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The Sindhis of Sindh And Beyond

The Sindhis of Sindh And Beyond
Celebration of a Sindhi festival in India (A representational file photo)

“We are a peaceful people; when the time came, we chose not to fight for our lands, but instead to do what was in the interest of our families, our people… we picked up and left.”

By Tarun Sakhrani

As I sat there, on that dreaded dentist’s chair with my mouth wide open, and subject to poking, and prodding by a myriad tools, gizmos and devices, my polite dentist tried to distract my attention away from the pain. She tried to make polite conversation.

Having noticed my last name, she asked if I was Sindhi. Now, as an Indian, if your last name ends with the three letters ani, the odds are fairly high that you are indeed going to be Sindhi; that is you are going to be from a community that finds its origins and traces its roots back to the Sindh province in what is now Pakistan. For someone not from that part of the world, for her to know and point out correctly my origins and community was actually quite impressive! It probably showed more knowledge and a keen sense of observation on her part than any great acknowledgement or global recognition of the Sindhi community.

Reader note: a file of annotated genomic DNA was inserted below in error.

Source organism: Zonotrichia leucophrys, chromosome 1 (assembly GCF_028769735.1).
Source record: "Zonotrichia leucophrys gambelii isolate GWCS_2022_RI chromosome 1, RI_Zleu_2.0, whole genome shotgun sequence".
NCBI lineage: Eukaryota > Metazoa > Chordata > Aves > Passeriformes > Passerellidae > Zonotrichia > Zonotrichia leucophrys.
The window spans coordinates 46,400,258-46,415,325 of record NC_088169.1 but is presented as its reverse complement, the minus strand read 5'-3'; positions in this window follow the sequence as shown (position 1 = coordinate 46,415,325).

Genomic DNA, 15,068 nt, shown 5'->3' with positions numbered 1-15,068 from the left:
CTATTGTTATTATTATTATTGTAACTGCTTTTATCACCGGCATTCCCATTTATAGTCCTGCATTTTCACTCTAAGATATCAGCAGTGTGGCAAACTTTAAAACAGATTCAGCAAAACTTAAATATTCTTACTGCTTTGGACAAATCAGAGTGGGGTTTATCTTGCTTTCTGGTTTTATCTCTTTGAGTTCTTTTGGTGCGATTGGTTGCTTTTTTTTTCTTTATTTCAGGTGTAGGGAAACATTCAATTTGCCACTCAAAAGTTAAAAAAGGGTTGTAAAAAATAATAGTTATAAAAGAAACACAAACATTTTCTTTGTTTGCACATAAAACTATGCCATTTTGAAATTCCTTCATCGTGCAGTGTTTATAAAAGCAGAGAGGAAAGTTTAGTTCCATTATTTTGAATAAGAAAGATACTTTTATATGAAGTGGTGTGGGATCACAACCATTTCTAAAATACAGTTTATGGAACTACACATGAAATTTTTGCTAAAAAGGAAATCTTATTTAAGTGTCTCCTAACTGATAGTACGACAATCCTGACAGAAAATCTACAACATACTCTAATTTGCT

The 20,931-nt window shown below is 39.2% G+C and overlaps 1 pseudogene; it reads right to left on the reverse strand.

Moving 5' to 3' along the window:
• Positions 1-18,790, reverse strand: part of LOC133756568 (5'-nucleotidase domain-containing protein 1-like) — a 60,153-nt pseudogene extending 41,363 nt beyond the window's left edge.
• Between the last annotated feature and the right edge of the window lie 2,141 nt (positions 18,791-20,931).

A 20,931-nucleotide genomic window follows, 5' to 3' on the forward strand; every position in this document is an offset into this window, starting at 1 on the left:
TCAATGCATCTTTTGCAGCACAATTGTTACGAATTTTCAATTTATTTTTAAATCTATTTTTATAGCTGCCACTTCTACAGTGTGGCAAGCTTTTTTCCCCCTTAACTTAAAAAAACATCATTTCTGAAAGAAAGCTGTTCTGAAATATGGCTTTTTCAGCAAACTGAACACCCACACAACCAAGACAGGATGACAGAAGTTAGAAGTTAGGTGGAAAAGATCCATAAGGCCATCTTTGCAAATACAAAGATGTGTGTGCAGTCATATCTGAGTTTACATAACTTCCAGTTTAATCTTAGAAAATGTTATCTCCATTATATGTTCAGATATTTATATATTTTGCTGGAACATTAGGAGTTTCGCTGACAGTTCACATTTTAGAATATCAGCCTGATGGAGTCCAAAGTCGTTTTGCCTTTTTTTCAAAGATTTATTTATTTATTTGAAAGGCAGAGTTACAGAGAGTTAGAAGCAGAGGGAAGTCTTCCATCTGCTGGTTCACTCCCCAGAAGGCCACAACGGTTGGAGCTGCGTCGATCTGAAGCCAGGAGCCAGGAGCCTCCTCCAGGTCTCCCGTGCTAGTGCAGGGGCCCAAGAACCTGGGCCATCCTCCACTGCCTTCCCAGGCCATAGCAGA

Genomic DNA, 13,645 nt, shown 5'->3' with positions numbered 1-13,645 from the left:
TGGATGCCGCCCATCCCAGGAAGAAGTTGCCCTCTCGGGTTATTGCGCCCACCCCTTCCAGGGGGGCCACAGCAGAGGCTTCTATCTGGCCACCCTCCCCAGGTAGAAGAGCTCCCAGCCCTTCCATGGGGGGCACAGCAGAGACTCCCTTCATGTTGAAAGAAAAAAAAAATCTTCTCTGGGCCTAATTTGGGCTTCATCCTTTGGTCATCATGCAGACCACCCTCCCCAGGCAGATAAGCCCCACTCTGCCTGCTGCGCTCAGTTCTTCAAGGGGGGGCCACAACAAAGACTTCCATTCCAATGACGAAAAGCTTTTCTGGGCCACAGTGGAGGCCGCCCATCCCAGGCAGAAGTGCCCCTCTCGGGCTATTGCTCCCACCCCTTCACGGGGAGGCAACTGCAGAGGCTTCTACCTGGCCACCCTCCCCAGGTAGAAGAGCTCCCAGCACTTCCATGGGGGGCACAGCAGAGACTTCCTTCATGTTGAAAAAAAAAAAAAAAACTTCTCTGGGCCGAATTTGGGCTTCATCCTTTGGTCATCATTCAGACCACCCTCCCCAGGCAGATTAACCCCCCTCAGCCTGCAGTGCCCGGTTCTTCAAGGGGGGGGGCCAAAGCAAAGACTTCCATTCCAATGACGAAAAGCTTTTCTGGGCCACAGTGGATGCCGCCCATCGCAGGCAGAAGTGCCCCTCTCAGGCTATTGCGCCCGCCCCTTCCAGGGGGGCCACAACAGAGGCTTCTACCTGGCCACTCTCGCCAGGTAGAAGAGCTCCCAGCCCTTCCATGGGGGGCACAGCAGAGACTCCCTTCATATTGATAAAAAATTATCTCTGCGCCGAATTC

I nodded yes that, I am indeed Sindhi and more importantly express my surprise at and acknowledge her impressive knowledge/powers of observation. After all, we are not that well known a community; we have never aimed to conquer the headlines or been at the forefront of the news. I mean, how many notable Sindhis can you really name in the world or in history that have grabbed people’s attention? The name Acharya Kripalani from India’s independence fight would ring a bell in some people’s mind, but he too faded away into oblivion shortly after the British left the country. Who else? Sabir Bhatia (remember, the guy who created Hotmail?) – But where did he disappear off to after that? In today’s day and age, LK Advani (Yikes!), Ram Jethmalani (Yeesh!), Tarun Mansukhani (who?), Aftab Shivdasani (again, who?), Sakhrani (not yet, but maybe in a few years’ time) are names you know and have maybe, just maybe, heard in India, but wouldn’t really call famous. Perhaps you know the Bhuttos from Pakistan, but it’s simply a handful — a small group that you can probably count on both hands, and that’s about it.